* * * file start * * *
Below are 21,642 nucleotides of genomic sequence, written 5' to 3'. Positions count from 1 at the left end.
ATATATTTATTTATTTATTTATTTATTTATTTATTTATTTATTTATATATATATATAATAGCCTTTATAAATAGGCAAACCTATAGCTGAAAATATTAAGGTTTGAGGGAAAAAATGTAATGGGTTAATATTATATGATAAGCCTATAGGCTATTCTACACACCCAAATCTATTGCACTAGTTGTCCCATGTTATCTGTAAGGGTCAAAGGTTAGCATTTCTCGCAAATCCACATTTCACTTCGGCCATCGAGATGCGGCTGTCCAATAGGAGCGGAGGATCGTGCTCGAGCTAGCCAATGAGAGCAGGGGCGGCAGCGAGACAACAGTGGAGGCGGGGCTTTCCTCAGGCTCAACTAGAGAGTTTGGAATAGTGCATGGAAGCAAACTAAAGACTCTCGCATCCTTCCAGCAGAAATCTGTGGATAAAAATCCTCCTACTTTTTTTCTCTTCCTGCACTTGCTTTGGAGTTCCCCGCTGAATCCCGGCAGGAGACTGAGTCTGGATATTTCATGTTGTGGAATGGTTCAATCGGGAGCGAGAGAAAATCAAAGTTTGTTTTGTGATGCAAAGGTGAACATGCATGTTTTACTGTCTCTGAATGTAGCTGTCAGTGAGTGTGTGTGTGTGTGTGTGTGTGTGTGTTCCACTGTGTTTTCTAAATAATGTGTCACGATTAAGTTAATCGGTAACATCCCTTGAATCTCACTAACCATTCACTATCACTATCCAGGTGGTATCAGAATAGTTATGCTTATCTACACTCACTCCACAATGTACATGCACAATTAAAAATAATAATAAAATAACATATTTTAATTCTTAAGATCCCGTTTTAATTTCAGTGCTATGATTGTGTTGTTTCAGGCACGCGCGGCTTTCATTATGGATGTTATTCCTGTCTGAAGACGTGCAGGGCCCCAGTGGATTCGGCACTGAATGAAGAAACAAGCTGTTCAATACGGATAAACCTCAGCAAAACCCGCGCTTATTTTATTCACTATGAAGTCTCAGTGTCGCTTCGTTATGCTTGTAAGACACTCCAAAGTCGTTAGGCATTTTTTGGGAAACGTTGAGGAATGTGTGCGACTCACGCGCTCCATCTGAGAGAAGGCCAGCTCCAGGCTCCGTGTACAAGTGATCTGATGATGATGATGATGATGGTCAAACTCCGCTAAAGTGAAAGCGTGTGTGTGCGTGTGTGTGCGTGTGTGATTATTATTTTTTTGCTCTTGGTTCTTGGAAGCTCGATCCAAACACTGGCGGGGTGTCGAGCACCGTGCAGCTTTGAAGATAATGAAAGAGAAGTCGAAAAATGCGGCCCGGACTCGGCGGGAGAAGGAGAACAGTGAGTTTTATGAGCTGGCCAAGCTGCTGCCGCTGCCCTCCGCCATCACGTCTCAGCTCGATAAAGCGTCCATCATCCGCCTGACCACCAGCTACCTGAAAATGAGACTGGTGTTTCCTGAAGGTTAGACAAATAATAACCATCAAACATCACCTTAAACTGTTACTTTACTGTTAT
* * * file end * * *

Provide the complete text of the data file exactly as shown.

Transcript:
Below are 21,642 nucleotides of genomic sequence, written 5' to 3'. Positions count from 1 at the left end.
ATATATTTATTTATTTATTTATTTATTTATTTATTTATTTATTTATATATATATATAATAGCCTTTATAAATAGGCAAACCTATAGCTGAAAATATTAAGGTTTGAGGGAAAAAATGTAATGGGTTAATATTATATGATAAGCCTATAGGCTATTCTACACACCCAAATCTATTGCACTAGTTGTCCCATGTTATCTGTAAGGGTCAAAGGTTAGCATTTCTCGCAAATCCACATTTCACTTCGGCCATCGAGATGCGGCTGTCCAATAGGAGCGGAGGATCGTGCTCGAGCTAGCCAATGAGAGCAGGGGCGGCAGCGAGACAACAGTGGAGGCGGGGCTTTCCTCAGGCTCAACTAGAGAGTTTGGAATAGTGCATGGAAGCAAACTAAAGACTCTCGCATCCTTCCAGCAGAAATCTGTGGATAAAAATCCTCCTACTTTTTTTCTCTTCCTGCACTTGCTTTGGAGTTCCCCGCTGAATCCCGGCAGGAGACTGAGTCTGGATATTTCATGTTGTGGAATGGTTCAATCGGGAGCGAGAGAAAATCAAAGTTTGTTTTGTGATGCAAAGGTGAACATGCATGTTTTACTGTCTCTGAATGTAGCTGTCAGTGAGTGTGTGTGTGTGTGTGTGTGTGTGTGTTCCACTGTGTTTTCTAAATAATGTGTCACGATTAAGTTAATCGGTAACATCCCTTGAATCTCACTAACCATTCACTATCACTATCCAGGTGGTATCAGAATAGTTATGCTTATCTACACTCACTCCACAATGTACATGCACAATTAAAAATAATAATAAAATAACATATTTTAATTCTTAAGATCCCGTTTTAATTTCAGTGCTATGATTGTGTTGTTTCAGGCACGCGCGGCTTTCATTATGGATGTTATTCCTGTCTGAAGACGTGCAGGGCCCCAGTGGATTCGGCACTGAATGAAGAAACAAGCTGTTCAATACGGATAAACCTCAGCAAAACCCGCGCTTATTTTATTCACTATGAAGTCTCAGTGTCGCTTCGTTATGCTTGTAAGACACTCCAAAGTCGTTAGGCATTTTTTGGGAAACGTTGAGGAATGTGTGCGACTCACGCGCTCCATCTGAGAGAAGGCCAGCTCCAGGCTCCGTGTACAAGTGATCTGATGATGATGATGATGATGGTCAAACTCCGCTAAAGTGAAAGCGTGTGTGTGCGTGTGTGTGCGTGTGTGATTATTATTTTTTTGCTCTTGGTTCTTGGAAGCTCGATCCAAACACTGGCGGGGTGTCGAGCACCGTGCAGCTTTGAAGATAATGAAAGAGAAGTCGAAAAATGCGGCCCGGACTCGGCGGGAGAAGGAGAACAGTGAGTTTTATGAGCTGGCCAAGCTGCTGCCGCTGCCCTCCGCCATCACGTCTCAGCTCGATAAAGCGTCCATCATCCGCCTGACCACCAGCTACCTGAAAATGAGACTGGTGTTTCCTGAAGGTTAGACAAATAATAACCATCAAACATCACCTTAAACTGTTACTTTACTGTTAT